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Thursday, 24 January 2008

MKs vow to monitor new Religious Services Ministry

MKs vow to monitor new Religious Services Ministry
By SHEERA CLAIRE FRENKEL

The new Religious Services Ministry has not yet begun operation, but MKs
from both the opposition and coalition swore Monday to keep a close eye
on its powers.
Members of the Knesset Internal Affairs and Environment Committee said
they would act as an oversight body to the ministry, to ensure that it
avoided some of the pitfalls faced by the religious councils in the past.
"This is a very sensitive and delicate issue. This [new] ministry could
be used to alleviate some of the current problems in the religious
councils, or it could be used for other, ill effects" said Committee
Chairman Ophir Paz-Pines (Labor).
Meretz Chairman Yossi Beilin said that resurrecting it constituted a
"grave injustice."
"There is an entire book on why we dismantled the ministry... I should
know, I helped write it," said Beilin. "Now we are creating this monster
again. The claims that it will be different, and that it will be given
different powers and authority than in previous years, is naive. This
monster will evolve and change."
Rabbis and officials from the Progressive (Reform) Movement who took
part in the committee discussion seconded Beilin's words, adding that it
was their belief that Prime Minister Ehud Olmert intended to transfer a
number of additional powers to the new ministry in the coming months.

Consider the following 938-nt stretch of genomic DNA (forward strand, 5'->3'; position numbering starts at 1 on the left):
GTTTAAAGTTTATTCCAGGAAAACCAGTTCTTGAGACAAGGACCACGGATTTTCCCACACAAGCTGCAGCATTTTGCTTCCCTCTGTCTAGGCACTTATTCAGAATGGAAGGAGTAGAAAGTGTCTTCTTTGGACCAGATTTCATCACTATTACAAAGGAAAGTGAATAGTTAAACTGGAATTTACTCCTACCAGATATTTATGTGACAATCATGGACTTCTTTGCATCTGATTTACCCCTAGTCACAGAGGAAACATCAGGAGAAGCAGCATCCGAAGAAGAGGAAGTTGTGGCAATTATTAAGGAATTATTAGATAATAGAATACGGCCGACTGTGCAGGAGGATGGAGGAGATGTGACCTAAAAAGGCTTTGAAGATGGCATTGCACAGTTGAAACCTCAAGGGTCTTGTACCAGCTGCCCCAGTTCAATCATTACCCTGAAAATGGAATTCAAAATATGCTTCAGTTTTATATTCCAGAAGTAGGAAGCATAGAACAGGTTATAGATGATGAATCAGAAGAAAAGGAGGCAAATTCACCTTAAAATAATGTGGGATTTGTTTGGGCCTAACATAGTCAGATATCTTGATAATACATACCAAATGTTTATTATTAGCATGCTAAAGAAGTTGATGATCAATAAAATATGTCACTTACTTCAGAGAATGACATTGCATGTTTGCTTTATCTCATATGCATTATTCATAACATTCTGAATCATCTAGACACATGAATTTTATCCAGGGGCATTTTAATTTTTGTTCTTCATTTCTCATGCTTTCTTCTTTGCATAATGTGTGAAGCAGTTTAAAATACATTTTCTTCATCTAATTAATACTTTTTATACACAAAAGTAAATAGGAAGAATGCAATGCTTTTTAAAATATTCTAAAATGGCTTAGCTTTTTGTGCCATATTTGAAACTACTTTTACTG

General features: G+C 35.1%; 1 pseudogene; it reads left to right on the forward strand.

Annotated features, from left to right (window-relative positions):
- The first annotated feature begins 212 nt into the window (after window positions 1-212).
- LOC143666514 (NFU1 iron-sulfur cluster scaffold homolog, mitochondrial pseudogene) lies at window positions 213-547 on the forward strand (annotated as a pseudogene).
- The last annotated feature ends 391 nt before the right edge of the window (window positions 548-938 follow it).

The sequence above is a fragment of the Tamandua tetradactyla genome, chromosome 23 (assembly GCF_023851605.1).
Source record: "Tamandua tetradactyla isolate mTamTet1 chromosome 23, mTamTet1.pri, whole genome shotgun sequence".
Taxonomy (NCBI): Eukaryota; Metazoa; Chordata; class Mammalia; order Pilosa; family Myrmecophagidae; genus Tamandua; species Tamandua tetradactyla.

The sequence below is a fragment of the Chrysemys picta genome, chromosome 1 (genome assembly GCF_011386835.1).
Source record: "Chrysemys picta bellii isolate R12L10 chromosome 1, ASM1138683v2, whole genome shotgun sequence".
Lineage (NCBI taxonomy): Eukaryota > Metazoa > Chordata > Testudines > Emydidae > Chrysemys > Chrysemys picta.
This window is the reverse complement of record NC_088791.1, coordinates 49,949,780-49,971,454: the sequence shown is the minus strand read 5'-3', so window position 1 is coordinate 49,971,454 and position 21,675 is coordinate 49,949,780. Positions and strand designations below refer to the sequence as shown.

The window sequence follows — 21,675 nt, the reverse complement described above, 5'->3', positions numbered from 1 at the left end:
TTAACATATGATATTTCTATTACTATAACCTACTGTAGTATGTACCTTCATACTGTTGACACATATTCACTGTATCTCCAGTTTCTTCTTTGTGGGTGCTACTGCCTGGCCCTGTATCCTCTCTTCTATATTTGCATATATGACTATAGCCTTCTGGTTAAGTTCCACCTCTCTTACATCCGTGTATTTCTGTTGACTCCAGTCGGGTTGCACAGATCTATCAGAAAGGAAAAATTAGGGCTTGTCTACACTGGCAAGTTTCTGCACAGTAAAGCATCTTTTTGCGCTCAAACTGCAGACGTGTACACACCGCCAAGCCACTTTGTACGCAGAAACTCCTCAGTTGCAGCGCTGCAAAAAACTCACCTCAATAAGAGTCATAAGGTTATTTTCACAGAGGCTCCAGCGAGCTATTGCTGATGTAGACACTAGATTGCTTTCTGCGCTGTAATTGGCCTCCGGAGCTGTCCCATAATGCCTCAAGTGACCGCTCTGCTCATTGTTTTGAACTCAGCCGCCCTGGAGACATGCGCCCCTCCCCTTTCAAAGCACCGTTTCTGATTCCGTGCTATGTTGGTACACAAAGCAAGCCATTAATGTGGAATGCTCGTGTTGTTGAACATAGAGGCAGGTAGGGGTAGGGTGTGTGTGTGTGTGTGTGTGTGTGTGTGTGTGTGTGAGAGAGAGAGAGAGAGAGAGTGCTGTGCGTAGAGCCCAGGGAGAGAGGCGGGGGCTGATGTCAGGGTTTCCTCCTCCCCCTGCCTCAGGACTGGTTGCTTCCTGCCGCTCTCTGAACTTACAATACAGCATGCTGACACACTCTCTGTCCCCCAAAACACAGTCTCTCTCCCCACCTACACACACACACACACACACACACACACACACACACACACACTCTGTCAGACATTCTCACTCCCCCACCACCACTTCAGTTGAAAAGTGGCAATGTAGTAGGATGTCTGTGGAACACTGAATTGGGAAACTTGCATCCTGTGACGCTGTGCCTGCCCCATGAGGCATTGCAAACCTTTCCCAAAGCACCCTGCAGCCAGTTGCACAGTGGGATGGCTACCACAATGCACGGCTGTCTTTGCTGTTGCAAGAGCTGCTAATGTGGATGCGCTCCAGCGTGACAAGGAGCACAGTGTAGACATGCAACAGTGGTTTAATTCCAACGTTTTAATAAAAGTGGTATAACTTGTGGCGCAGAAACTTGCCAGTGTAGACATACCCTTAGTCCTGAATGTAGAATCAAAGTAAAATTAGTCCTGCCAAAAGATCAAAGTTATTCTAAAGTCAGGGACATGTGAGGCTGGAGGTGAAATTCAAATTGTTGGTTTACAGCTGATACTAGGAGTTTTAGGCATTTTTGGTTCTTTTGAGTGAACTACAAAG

"We could easily see a situation where each time the prime minister
needs to strengthen Shas's support for the coalition, he hands another
power over to the ministry," said one Reform rabbi.
Shas MK Yitzhak Cohen will head the new ministry, which has been granted
power over religious councils and the development of religious facilities.
Other duties that the ministry held in 2003 will remain in the hands of
other institutions: the Prime Minister's Office will retain
responsibility for the Chief Rabbinate and the Conversions Court; the
Justice Ministry will preside over the rabbinical courts and non-Jewish
religious courts; and the Education Ministry will continue to be
responsible for institutions of religious learning.
Representatives of the Prime Minister's Office told the MKs that the
ministry's powers were not likely to be expanded in the near future.
"The establishment of this ministry has been a long process. We have
been working on it for more than a year and a half," Cohen said. "All
the accusations that have been leveled - that the ministry was created
as a bribe - are totally unfounded."
Cohen added that he would use his authority as minister to eliminate the
red tape involved in many of the religious processes, regardless of the
religious background of those involved.

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